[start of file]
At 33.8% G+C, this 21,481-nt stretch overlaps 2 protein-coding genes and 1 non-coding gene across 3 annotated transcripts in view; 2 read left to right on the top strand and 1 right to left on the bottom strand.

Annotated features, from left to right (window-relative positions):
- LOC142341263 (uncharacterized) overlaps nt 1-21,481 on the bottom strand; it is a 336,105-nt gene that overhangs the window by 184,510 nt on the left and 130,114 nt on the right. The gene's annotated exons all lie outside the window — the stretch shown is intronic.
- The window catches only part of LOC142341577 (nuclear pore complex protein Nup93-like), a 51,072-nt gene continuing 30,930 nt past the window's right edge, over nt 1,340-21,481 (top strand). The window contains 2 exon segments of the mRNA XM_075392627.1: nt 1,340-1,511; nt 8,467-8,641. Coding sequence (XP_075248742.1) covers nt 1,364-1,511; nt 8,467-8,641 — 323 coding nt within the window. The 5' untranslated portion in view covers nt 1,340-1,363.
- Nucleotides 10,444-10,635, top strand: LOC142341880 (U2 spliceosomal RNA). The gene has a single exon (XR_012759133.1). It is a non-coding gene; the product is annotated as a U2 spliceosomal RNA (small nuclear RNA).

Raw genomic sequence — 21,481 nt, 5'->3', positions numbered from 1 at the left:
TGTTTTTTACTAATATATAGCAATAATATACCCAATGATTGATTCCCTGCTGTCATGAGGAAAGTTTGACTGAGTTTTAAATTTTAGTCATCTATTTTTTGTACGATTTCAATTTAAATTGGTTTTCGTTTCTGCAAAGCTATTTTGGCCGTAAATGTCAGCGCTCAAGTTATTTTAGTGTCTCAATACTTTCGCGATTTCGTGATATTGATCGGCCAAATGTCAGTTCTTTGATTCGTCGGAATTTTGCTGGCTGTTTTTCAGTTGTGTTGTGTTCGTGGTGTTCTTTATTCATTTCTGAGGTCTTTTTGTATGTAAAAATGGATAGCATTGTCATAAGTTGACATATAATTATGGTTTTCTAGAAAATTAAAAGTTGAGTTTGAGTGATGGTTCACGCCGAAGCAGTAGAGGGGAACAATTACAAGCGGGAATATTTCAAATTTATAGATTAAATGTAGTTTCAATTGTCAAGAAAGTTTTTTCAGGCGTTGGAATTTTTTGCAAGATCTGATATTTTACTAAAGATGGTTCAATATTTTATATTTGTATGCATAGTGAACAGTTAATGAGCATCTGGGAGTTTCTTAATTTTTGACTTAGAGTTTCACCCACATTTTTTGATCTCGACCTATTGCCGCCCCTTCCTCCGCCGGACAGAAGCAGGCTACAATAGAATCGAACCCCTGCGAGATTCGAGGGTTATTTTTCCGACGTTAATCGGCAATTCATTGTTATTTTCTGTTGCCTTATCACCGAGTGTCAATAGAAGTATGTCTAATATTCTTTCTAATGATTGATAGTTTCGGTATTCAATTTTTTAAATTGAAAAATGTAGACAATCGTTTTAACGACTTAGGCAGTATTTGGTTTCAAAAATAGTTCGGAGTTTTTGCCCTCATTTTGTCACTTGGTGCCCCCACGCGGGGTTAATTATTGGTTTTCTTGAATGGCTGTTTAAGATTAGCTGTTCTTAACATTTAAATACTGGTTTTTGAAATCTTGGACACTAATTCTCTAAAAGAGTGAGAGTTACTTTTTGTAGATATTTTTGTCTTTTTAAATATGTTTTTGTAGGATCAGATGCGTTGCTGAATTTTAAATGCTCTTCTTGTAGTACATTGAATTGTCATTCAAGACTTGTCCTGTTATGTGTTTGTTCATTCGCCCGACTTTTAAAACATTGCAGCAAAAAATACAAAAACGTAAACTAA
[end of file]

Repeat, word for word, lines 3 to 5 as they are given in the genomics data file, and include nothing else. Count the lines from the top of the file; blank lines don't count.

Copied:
- LOC142341263 (uncharacterized) overlaps nt 1-21,481 on the bottom strand; it is a 336,105-nt gene that overhangs the window by 184,510 nt on the left and 130,114 nt on the right. The gene's annotated exons all lie outside the window — the stretch shown is intronic.
- The window catches only part of LOC142341577 (nuclear pore complex protein Nup93-like), a 51,072-nt gene continuing 30,930 nt past the window's right edge, over nt 1,340-21,481 (top strand). The window contains 2 exon segments of the mRNA XM_075392627.1: nt 1,340-1,511; nt 8,467-8,641. Coding sequence (XP_075248742.1) covers nt 1,364-1,511; nt 8,467-8,641 — 323 coding nt within the window. The 5' untranslated portion in view covers nt 1,340-1,363.
- Nucleotides 10,444-10,635, top strand: LOC142341880 (U2 spliceosomal RNA). The gene has a single exon (XR_012759133.1). It is a non-coding gene; the product is annotated as a U2 spliceosomal RNA (small nuclear RNA).